ALL SAINTS DAY
All Saints Day is an opportunity to give thanks for all those who have gone before us in the faith. It is a time to celebrate our history. From the early days of Christianity, there is a sense that the Church consists of not only all living believers, but also all who have gone before us.
On All Saints Day we remember all those—famous or obscure—who are part of the “communion of saints Canonized Saints in heaven, souls in purgatory destined for heaven, and living saints among us. Retelling the stories of saints grounds us in our history. These memories teach us how God has provided for us through the generosity and sacrifice of those who have come before us. The stories of the saints encourage us to be all God has created us to be. Pray to the saints in heaven and purgatory to intercede for us.

Living saints among us could be our own family members. It could be that special family member that prays for all the other members. It could be a family member that not only taught us the faith but lived and modeled the faith, we practice today. On All Saints Day, let us give thanks for both the saints in glory and those on earth, who have led us to Jesus.  Nobody is born a saint. It’s something you have to become. It is not easy but then is anything worthwhile easy.
Those saints in heaven were just like us in so many ways. Read their stories if you don’t believe me. They were people of appetites and longings, ambitions and disappointments, vanities and eccentricities.

They were sinners just like the rest of us. They struggled with sin and temptation, they’ve walked the journey toward holiness, sometimes stumbling, sometimes falling, but always getting back up and moving on, resolving to do better, to be better, to aim higher.

Who is a saint? A saint is blessed. Where do we find those blessings in Scripture? In Matthew 5, of course. Saints worked hard to become what Jesus called them to be in the Sermon on the Mount: To be poor in spirit. To be meek. To be merciful. To make peace. This is how we begin to become what Jesus called “blessed,” and what the Church calls saints. It’s a tall order. And it is nothing less than a call to greatness.

In truth, blessed par excellence is only found in Jesus. Indeed Jesus was truly poor in spirit, the afflicted one, the meek one, the one hungering and thirsting for justice, the merciful, the pure of heart, the peacemaker, and the one persecuted for the sake of justice.

We too, can participate in this blessedness in the measure we accept Jesus and follow him, everyone according to their own state in life. With Jesus the impossible becomes possible. Remember his apostles asking Jesus who then can be saved and Jesus’ reply, “Jesus replied, “For human beings this is impossible, but for God all things are possible.”(Matthew 19:26). With Jesus’ help, only with His help, we are able to become “perfect as the Heavenly Father is perfect.” Matthew 5:48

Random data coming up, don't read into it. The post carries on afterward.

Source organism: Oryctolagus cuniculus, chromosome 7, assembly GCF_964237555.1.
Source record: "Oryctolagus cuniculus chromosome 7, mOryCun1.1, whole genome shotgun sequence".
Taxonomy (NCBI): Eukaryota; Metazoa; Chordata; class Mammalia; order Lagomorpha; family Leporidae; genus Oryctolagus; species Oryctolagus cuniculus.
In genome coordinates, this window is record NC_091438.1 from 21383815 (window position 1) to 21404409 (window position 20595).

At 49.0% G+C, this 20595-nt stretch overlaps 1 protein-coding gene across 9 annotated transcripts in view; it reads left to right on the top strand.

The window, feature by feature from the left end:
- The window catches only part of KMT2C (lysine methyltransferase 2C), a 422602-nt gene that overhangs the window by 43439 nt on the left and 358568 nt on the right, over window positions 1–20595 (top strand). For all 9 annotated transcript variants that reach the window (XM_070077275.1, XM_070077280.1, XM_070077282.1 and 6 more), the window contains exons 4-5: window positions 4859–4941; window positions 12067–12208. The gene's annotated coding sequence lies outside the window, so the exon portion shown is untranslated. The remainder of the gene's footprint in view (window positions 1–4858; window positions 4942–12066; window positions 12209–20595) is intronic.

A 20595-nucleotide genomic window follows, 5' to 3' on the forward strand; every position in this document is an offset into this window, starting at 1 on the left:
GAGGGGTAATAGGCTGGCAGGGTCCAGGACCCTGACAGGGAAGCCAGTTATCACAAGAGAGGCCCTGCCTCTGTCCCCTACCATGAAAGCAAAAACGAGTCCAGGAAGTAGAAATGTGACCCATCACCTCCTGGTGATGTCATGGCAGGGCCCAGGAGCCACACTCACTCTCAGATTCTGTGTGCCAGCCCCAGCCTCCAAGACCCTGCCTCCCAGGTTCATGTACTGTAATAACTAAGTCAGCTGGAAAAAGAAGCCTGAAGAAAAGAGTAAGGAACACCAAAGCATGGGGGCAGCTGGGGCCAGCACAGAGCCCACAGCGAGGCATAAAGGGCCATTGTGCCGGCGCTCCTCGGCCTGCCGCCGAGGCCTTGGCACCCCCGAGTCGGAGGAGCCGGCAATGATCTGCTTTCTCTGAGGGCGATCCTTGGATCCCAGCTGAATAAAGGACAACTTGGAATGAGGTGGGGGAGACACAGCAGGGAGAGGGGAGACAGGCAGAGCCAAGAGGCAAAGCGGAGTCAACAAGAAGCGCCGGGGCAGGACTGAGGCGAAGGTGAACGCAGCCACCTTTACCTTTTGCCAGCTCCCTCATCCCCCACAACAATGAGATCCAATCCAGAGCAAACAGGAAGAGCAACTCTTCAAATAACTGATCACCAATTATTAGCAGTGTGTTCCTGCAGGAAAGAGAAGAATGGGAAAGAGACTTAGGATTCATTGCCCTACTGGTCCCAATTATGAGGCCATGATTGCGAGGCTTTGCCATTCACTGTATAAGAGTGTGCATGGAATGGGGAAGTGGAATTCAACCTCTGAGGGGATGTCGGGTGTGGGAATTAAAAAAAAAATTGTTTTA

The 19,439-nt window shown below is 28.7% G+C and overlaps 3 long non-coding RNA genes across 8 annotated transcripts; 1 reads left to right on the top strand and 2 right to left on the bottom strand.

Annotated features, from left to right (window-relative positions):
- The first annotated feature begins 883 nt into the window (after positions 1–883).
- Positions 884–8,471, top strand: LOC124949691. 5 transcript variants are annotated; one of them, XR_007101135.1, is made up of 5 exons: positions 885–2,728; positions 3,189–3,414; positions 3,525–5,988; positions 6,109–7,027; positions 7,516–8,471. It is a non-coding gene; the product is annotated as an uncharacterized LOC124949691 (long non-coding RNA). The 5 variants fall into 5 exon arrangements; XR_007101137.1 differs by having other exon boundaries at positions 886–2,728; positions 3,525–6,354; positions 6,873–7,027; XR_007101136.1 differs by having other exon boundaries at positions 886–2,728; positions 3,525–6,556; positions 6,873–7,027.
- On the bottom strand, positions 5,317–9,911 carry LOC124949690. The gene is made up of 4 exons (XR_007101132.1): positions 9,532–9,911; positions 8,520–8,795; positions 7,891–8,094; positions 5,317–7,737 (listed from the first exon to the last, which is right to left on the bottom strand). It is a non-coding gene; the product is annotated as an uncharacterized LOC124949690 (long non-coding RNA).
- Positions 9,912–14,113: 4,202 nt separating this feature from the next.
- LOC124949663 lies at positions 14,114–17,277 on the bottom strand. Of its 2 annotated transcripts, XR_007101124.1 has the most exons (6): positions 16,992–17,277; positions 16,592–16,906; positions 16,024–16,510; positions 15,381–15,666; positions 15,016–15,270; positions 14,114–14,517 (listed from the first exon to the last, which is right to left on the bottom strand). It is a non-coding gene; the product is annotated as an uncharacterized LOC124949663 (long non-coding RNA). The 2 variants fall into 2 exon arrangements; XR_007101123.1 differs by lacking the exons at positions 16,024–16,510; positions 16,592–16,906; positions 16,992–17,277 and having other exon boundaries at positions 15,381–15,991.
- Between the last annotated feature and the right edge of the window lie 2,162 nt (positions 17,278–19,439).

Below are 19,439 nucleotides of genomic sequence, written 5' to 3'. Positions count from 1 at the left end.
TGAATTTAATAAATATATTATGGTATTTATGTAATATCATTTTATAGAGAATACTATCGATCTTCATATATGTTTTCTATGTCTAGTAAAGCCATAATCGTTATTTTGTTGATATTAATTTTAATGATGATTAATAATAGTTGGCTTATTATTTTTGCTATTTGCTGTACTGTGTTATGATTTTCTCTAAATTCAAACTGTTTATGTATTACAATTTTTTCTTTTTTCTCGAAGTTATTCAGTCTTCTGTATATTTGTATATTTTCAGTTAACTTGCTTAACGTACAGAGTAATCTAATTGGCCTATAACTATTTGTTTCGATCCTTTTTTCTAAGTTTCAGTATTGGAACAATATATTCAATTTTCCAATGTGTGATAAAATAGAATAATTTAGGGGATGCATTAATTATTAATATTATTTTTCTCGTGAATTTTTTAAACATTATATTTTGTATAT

Holiness demands a constant effort but it is possible for all since it is not just the work of man but is above all a gift of God. In our life all is a gift of his love. How is it possible to not respond to the love of the heavenly Father by leading a life of grateful children?

Perhaps, this week look up in book or on the internet a saint to reflect on, pray to intercede for you for some special grace that will bring you into closer relationship with Our Lord. One other suggestion, you may thank a living “saint” for being a model and inspiration for you and also thank God for putting that person in your life!

CLOSING PRAYER
Lord God, you are glorified in your saints. In their lives on earth, you give us an example. In our communion with them, you give us their friendship. Around your throne, the saints, our brothers and sisters, sing your praises forever. With their great company and all the angels in heaven, we, too, praise your glory, now and forever. Amen.
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FATIMA 100 YEARS MIRACLE OF THE SUN

On the one hundredth anniversary of the last public apparition of our Blessed Virgin Mary at Fatima we honor her with reflections, prayers, and consecration to the Sacred Heart of Jesus through the Immaculate heart of Mary our Mother.  Besides our natural mothers we have a heavenly Mother who Jesus gave to us to accompany us on our perilous path home to Him and all the angels and saints in heaven.

MIRACLE OF THE SUN
One hundred years ago on October 13, 1917, Our Lady Of Fatima made her last public appearance with a great miracle, the miracle of the sun. A great throng of 70,000 spectators witnessed the miracle of the sun.
It had rained all during the apparition. At the end of the conversation between Our Lady and Lucia, Lucia shouted, “Look at the sun!” – the clouds parted, revealing the sun as an immense silver disk shining with an intensity never before seen. Then the immense disk began to “dance.”

The sun spun rapidly like a gigantic circle of fire. Its rim became scarlet; whirling, it scattered red flames across the sky. Its light was reflected on the ground, on the trees, on the bushes, and on the faces and clothing of the people, which took on brilliant hues and changing colors. After performing this bizarre pattern three times, the globe of fire seemed to tremble, shake, and then plunge in a zigzag toward the terrified crowd. All this lasted about ten minutes.